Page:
National data suggest that up to 70 percent of sentinel events—the most serious errors in hospitals—stem at least in part from miscommunications. Communication problems are especially apt to occur during hospital shift changes, when a patient’s care is transferred to incoming doctors and nurses—known in health care as the “handoff.”
More than a year ago, a team led by Amy Starmer, MD, MPH, of the Division of General Pediatrics at Boston Children’s Hospital, developed and began testing a bundle of interventions to ensure that the hospital’s residents were thoroughly and accurately briefed on each patient’s medical history, status and treatment plan in a standardized way.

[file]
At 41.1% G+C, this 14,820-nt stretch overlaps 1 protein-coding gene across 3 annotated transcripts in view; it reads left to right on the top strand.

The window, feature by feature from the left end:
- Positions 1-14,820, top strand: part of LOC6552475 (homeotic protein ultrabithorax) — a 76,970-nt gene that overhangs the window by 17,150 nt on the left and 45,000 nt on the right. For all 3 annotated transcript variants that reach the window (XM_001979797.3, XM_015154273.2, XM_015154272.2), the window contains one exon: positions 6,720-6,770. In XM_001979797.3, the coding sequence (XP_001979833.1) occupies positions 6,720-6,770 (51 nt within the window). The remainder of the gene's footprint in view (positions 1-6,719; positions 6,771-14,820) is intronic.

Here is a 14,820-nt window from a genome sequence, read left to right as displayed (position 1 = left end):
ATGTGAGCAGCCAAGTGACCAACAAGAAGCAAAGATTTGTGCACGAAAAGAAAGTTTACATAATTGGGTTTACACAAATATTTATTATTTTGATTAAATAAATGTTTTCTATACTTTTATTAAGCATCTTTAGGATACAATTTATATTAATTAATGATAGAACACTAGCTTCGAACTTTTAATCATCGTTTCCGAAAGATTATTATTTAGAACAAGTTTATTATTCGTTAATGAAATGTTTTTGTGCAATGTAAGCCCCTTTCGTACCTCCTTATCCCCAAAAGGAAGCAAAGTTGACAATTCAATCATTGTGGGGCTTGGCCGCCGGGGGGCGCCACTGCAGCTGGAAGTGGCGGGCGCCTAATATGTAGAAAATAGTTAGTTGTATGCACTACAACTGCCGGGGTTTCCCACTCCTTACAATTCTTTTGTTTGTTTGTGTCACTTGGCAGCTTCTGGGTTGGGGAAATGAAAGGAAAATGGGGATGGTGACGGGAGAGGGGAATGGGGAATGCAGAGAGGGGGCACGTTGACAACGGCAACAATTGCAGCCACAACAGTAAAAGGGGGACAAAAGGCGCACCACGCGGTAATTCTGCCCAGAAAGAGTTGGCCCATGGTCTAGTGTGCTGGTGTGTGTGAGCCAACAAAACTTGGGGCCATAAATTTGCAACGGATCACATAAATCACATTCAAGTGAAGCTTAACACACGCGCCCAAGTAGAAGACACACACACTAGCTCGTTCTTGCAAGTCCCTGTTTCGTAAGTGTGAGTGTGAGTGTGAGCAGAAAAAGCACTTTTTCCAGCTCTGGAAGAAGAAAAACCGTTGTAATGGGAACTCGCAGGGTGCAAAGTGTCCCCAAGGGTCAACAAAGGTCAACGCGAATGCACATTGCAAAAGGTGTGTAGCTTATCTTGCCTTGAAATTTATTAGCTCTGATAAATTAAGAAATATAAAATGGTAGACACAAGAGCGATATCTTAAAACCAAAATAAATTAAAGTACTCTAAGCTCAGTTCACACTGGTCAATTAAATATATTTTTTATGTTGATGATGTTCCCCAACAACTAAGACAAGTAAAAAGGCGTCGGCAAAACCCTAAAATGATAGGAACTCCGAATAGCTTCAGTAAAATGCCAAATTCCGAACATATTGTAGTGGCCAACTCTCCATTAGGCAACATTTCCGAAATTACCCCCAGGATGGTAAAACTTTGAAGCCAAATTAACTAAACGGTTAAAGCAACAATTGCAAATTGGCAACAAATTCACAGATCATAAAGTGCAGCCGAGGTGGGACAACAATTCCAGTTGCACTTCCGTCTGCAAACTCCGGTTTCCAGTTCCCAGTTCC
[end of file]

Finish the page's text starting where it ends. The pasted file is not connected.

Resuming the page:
Through measures such as communications training, a mnemonic to help residents remember key information to pass on and a computerized handoff tool that integrated with the patient’s electronic medical record, they managed to move the needle: Medical errors fell by 40 percent—from 32 percent of admissions at baseline to 19 percent of admissions three months after the program started.
But that wasn’t all. …